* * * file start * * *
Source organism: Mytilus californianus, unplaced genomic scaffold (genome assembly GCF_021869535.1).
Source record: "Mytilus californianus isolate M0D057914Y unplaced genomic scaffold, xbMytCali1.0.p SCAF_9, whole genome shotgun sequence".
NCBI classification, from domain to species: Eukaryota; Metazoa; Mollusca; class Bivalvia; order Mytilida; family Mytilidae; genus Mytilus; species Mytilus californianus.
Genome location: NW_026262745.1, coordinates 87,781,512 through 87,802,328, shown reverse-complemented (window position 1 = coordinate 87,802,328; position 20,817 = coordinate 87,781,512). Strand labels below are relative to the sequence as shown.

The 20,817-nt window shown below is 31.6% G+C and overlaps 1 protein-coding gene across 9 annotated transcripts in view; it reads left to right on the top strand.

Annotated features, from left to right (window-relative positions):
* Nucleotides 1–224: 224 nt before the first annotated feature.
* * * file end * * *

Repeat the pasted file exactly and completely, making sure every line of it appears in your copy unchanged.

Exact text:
Source organism: Mytilus californianus, unplaced genomic scaffold (genome assembly GCF_021869535.1).
Source record: "Mytilus californianus isolate M0D057914Y unplaced genomic scaffold, xbMytCali1.0.p SCAF_9, whole genome shotgun sequence".
NCBI classification, from domain to species: Eukaryota; Metazoa; Mollusca; class Bivalvia; order Mytilida; family Mytilidae; genus Mytilus; species Mytilus californianus.
Genome location: NW_026262745.1, coordinates 87,781,512 through 87,802,328, shown reverse-complemented (window position 1 = coordinate 87,802,328; position 20,817 = coordinate 87,781,512). Strand labels below are relative to the sequence as shown.

The 20,817-nt window shown below is 31.6% G+C and overlaps 1 protein-coding gene across 9 annotated transcripts in view; it reads left to right on the top strand.

Annotated features, from left to right (window-relative positions):
* Nucleotides 1–224: 224 nt before the first annotated feature.